This appeared on the UK’s Daily Mail website and provokes thought about the adequacy of some educational systems and what can be done to make improvements.
British pupils have slipped down international league tables in key subjects over the past decade.
The most authoritative comparison is the Programme for International Student Assessment carried out by the OECD. It is based on tests given to 15-year-olds in up to 65 countries.
When first carried out in 2000, the UK was ranked fourth in science, seventh in literacy and eighth in maths. The science ranking fell to 12th in 2003, 14th in 2006 and 16th in 2009.
In literacy the country sank to 11th in 2003, 17th in 2006 and 25th in 2009.
The most dramatic slump is in maths, where the ranking was 18th in 2003, 24th in 2006 and 28th in 2009.
Critics point out that the sample in the survey has grown across the years, from 43 countries in 2000 to 65 in the last study in 2009. But, even when this is taken into account, the UK has still slipped proportionately down the tables.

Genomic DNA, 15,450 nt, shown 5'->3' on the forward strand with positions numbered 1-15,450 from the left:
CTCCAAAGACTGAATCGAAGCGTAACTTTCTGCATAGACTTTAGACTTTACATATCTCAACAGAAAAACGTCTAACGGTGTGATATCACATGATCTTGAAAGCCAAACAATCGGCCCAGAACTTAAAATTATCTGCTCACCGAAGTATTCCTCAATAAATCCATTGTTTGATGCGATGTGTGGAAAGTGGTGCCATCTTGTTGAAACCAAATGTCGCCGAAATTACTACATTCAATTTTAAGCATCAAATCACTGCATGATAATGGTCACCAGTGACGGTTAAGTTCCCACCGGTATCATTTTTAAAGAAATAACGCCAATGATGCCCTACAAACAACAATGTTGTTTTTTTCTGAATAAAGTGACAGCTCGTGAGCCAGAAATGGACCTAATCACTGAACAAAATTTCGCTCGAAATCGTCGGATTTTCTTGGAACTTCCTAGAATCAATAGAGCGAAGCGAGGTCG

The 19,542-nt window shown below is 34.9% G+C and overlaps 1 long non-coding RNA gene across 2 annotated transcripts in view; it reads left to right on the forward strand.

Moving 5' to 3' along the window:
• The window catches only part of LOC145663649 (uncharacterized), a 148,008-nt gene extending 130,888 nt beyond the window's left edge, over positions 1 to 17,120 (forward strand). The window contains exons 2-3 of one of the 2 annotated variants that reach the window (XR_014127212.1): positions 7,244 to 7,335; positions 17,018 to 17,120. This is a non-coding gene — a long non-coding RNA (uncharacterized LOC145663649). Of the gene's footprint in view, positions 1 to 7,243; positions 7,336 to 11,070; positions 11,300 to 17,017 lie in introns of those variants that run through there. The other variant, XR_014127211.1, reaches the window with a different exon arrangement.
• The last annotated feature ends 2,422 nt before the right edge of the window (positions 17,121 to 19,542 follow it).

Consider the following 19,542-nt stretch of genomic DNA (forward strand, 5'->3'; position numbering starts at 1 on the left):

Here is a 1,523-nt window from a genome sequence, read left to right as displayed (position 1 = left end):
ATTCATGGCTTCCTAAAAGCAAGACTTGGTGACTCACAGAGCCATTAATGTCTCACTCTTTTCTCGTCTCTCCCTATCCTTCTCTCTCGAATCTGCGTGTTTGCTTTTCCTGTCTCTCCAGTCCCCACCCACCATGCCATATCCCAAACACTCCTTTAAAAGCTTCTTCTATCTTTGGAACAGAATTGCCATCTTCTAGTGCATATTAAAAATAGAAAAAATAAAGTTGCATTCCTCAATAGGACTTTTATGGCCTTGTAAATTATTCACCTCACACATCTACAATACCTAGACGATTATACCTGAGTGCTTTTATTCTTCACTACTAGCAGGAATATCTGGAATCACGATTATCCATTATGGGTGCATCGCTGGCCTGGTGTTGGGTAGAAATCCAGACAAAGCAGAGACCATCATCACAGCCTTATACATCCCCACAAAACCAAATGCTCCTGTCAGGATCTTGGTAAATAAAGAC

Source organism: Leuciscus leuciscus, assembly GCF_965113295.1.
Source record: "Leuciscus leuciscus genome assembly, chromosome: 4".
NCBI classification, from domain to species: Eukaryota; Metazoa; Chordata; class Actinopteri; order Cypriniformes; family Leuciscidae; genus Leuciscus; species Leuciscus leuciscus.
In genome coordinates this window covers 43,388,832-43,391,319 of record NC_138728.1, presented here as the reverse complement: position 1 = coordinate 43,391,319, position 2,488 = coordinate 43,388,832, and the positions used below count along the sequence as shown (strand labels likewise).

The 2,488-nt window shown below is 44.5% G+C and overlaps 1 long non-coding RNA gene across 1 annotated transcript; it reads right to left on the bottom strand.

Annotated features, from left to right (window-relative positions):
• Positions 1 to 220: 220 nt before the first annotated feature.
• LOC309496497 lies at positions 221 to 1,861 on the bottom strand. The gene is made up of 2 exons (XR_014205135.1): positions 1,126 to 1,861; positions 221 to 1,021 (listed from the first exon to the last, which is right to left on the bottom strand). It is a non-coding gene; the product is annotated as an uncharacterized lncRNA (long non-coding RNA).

Under Michael Gove’s plans for a revival, pupils will be able to sit the new O-levels at 16 or 17 and the best pupils will be allowed to bypass the exams and go straight to A-levels.
Schools will be given the freedom to enter pupils for the exams when they are ready, rather than forcing everyone to sit them at 16.
Modular study will be abolished, with emphasis put on in-depth work and end of year exams rather than coursework that can be redone until it passes muster.
Pupils studying English literature will be banned from taking the text of plays into exams and maths pupils will be expected to learn complex subjects such as calculus in order to obtain an A grade.
Mr Gove believes the exams need to be tougher to prepare pupils for A-levels, which are also being made more rigorous.
Meanwhile, businesses will be asked to draw up a new CSE-style qualification for less able pupils – around one quarter of pupils struggle even to get D or E grades at GCSE.
Mr Gove thinks it is pointless to make those children sit the same O-level as those who are preparing to read a rigorous academic subject at Oxford or Cambridge.